However, for physicists, the free quantum electromagnetic field is just the starting-point, since this field obeys a quantum version of Maxwell’s equations where the charge density and current density vanish. Far more interesting is ‘quantum electrodynamics’, or QED, where we also include fields describing charged particles—for example, electrons and their antiparticles, positrons—and try to impose a quantum version of the full-fledged Maxwell equations. Nobody has found a fully rigorous formulation of QED, nor has anyone proved such a thing cannot be found!

QED is part of a more complicated quantum field theory, the Standard Model, which describes the electromagnetic, weak and strong forces, quarks and leptons, and the Higgs boson. It is widely regarded as our best theory of elementary particles. Unfortunately, nobody has found a rigorous formulation of this theory either, despite decades of hard work by many smart physicists and mathematicians.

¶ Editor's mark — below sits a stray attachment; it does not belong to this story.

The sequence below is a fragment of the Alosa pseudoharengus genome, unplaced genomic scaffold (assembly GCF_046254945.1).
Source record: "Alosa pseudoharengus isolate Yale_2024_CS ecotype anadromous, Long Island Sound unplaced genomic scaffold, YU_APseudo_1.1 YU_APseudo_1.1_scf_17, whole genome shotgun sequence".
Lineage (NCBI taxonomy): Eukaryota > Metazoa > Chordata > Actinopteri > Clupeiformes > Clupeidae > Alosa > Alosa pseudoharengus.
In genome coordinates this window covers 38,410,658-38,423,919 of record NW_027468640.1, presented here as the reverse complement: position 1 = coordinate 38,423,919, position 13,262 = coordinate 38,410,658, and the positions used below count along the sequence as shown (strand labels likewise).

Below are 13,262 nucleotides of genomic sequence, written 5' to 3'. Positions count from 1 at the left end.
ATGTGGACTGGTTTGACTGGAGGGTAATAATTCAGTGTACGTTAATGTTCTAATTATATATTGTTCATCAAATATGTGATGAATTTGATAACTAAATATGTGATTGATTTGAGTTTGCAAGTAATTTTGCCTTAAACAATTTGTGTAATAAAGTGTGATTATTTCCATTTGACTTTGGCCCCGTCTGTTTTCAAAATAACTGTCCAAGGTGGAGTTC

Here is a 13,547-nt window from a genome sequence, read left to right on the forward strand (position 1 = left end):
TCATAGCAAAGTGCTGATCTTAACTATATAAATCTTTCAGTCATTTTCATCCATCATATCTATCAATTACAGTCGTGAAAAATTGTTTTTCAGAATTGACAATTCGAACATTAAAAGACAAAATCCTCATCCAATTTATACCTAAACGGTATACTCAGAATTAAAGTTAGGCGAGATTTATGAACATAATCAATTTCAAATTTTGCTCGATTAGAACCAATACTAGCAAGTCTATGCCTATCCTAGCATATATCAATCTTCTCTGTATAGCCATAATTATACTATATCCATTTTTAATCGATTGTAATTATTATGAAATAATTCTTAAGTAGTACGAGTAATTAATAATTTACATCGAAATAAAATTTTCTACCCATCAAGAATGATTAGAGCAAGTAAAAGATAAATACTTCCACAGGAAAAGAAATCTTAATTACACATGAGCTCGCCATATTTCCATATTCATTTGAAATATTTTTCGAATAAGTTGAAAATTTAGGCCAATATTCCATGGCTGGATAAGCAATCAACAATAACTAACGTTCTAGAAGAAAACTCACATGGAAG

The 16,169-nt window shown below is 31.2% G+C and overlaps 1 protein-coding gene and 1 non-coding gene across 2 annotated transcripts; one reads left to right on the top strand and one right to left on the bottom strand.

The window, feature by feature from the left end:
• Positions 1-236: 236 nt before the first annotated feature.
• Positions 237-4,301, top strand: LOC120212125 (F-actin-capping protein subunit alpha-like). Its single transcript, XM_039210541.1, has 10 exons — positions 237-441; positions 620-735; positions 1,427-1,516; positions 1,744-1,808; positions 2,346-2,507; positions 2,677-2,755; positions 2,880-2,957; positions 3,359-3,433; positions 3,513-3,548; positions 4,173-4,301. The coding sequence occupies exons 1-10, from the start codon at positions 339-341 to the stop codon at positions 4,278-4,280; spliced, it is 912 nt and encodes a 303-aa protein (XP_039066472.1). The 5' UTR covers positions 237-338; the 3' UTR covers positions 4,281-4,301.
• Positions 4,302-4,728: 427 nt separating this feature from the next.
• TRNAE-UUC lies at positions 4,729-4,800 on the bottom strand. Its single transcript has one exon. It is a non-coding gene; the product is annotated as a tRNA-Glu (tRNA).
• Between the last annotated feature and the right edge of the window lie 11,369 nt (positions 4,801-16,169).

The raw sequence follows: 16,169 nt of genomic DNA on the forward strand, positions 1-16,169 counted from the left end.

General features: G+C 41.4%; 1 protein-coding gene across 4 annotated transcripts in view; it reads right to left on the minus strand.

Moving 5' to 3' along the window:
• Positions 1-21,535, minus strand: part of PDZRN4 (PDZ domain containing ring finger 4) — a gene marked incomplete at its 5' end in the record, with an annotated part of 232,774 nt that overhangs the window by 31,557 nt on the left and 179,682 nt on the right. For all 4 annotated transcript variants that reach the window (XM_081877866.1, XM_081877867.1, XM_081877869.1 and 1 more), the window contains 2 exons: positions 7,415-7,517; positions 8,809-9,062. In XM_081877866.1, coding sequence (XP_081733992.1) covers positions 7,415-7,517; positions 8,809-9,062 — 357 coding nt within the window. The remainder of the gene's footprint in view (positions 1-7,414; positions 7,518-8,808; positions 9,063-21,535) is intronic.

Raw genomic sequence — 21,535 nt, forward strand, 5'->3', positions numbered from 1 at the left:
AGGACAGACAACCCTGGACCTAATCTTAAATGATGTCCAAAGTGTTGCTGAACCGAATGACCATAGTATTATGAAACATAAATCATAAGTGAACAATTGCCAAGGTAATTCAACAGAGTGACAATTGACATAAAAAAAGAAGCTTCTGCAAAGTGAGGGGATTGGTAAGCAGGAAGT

To spur progress, the Clay Mathematics Institute has offered a million-dollar prize for anyone who can prove a widely believed claim about a class of quantum field theories called ‘pure Yang–Mills theories’.

A good example is the fragment of the Standard Model that describes only the strong force—or in other words, only gluons. Unlike photons in QED, gluons interact with each other. To win the prize, one must prove that the theory describing them is mathematically consistent and that it describes a world where the lightest particle is a ‘glueball’: a blob made of gluons, with mass strictly greater than zero. This theory is considerably simpler than the Standard Model. However, it is already very challenging.